Help other customers find the most helpful reviews 
Was this review helpful to you? Yes No


1 of 1 people found the following review helpful
5.0 out of 5 stars revisiting friends, October 31, 2011
I was one of the volunteers with Project Circe in 1986-87 so I admit that I had an emotional reaction to this book for sure. I loved revisiting old friends, Terry, Circe, Delphi and Pan as well as Dr. Reiss. Even though I was a volunteer with the project, have my Master's in Ecology, and talk about whales and dolphins a lot as an amateur, I learned a lot as Dr. Reiss is so clear in her language. She makes the science clear and evocative without talking down to an amateur audience. She captured the essence of what it is like to interact with these amazing animals and also the essence of their impressive abilities. Though she may not have intended to, she also deftly captured the essence of her own spirit and personality. You will get to know Diana as well as many of the dolphins she's had the incredible good fortune to work with.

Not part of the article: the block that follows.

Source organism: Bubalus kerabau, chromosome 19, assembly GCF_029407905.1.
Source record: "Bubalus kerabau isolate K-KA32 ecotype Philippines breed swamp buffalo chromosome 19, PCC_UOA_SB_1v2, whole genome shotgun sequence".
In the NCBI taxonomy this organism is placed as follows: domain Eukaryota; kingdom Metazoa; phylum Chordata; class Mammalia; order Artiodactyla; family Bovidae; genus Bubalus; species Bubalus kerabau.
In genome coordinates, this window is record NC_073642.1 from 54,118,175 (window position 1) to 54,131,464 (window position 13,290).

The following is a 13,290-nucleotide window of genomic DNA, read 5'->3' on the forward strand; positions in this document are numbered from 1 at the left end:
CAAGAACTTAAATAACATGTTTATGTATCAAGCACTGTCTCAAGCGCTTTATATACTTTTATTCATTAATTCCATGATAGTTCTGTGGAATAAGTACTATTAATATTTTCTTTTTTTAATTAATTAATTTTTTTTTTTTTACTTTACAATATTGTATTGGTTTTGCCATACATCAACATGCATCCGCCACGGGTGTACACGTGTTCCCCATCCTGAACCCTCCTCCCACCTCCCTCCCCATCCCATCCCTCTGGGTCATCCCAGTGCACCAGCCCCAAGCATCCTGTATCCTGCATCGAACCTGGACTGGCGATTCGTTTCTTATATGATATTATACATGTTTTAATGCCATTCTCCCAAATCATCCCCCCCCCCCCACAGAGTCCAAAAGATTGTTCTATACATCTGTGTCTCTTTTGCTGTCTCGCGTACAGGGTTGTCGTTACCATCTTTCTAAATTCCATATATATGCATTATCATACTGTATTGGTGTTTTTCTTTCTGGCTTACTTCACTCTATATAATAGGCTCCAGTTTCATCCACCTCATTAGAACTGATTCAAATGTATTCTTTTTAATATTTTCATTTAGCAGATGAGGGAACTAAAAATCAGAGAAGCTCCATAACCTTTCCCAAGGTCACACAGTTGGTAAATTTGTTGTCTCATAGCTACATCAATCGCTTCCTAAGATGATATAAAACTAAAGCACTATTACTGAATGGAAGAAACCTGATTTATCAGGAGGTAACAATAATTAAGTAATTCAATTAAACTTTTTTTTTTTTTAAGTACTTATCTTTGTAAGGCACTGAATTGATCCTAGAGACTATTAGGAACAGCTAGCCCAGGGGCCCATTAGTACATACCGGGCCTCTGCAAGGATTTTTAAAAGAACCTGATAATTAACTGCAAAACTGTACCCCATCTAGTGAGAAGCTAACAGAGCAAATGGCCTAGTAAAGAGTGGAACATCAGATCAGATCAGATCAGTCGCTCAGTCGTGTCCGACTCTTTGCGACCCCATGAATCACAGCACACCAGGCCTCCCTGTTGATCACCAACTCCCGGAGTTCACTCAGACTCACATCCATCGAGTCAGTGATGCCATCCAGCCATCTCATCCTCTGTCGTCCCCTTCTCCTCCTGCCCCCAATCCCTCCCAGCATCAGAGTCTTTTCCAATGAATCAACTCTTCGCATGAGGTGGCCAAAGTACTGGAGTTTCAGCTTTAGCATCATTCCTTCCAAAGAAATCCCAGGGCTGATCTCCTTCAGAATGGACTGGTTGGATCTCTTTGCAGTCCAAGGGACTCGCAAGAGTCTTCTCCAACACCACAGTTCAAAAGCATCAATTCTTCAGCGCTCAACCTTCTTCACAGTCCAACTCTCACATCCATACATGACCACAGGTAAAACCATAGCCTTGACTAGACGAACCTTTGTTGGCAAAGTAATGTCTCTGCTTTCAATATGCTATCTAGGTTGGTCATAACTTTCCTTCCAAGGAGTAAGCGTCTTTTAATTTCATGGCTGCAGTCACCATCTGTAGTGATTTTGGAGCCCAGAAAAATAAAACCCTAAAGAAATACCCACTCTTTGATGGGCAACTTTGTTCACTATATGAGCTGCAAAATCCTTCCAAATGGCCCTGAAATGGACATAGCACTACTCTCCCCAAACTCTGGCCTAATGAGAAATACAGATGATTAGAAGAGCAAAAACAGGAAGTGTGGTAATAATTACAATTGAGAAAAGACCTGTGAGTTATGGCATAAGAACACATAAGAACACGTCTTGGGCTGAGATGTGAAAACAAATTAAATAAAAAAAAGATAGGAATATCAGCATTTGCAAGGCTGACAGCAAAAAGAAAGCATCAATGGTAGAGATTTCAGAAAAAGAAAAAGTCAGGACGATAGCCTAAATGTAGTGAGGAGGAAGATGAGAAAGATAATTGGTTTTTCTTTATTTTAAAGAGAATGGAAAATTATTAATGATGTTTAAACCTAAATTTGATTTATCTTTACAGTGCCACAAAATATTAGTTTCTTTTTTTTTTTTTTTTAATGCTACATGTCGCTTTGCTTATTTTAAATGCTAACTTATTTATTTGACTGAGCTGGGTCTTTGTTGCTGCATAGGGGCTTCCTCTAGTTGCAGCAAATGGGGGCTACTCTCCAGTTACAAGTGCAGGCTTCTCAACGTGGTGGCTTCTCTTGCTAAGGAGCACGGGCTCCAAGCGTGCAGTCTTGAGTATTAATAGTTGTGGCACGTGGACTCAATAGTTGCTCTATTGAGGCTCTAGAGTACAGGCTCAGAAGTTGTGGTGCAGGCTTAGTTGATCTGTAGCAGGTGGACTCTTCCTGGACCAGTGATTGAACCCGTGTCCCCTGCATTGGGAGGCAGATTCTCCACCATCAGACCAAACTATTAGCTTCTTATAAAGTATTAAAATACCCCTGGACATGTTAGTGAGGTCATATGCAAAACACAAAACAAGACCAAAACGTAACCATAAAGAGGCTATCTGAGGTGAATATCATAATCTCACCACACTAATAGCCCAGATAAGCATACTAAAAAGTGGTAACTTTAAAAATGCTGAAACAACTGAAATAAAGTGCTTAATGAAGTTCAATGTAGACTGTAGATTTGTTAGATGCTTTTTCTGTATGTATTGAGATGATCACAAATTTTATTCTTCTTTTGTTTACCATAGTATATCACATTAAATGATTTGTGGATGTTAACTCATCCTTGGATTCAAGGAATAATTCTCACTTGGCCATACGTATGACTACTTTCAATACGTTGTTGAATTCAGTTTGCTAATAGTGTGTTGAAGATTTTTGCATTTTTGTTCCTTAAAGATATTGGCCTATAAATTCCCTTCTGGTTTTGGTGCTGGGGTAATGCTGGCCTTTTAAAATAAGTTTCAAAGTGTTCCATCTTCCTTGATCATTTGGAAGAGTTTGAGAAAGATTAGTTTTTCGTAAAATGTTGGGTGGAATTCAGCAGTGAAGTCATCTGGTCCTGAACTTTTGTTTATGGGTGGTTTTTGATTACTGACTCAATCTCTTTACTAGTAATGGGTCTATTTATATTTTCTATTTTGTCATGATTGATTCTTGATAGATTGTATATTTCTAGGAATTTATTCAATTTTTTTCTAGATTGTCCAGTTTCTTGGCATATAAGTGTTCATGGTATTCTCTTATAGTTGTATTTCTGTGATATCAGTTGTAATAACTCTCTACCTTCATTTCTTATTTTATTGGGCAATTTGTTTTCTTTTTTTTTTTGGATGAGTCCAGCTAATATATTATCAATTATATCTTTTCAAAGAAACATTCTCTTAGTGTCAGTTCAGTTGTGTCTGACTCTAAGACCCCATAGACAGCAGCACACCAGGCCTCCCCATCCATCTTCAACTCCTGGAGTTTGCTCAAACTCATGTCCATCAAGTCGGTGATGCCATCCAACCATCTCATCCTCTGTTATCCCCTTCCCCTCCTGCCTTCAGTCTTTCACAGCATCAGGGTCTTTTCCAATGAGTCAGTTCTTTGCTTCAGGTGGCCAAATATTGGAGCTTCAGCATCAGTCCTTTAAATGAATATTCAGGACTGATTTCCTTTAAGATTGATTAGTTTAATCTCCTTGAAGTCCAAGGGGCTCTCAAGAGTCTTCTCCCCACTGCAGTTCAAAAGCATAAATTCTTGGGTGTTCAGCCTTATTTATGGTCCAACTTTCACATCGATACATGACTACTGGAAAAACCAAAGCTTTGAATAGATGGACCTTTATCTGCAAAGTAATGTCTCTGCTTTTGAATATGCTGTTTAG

Help other customers find the most helpful reviews 
Was this review helpful to you? Yes No


1 of 1 people found the following review helpful
4.0 out of 5 stars Heartwarming and heartbreaking, September 2, 2011
Vine Customer Review of Free Product (What's this?)
When I saw this book, I jumped at the chance to learn more about dolphins from Diana Reiss, who directs the Dolphin Research Program at the National Aquarium in Baltimore and who is also adjunct faculty in the Department of Ecology, Evolution and Environmental Biology at Columbia University. An activist, she served as a member of the Animal Welfare Committee of the Association of Zoos and Aquariums. The book got off to a bit of a slow start, with Reiss telling us about her background and how she came to study dolphins and whales. There was a chapter devoted to Humphrey, the whale that wandered into the San Francisco Bay, seemingly lost and continued on to the delta and Sacramento River area which seemed a little unrelated. But once I got through the first 80 pages or so, the book was fascinating.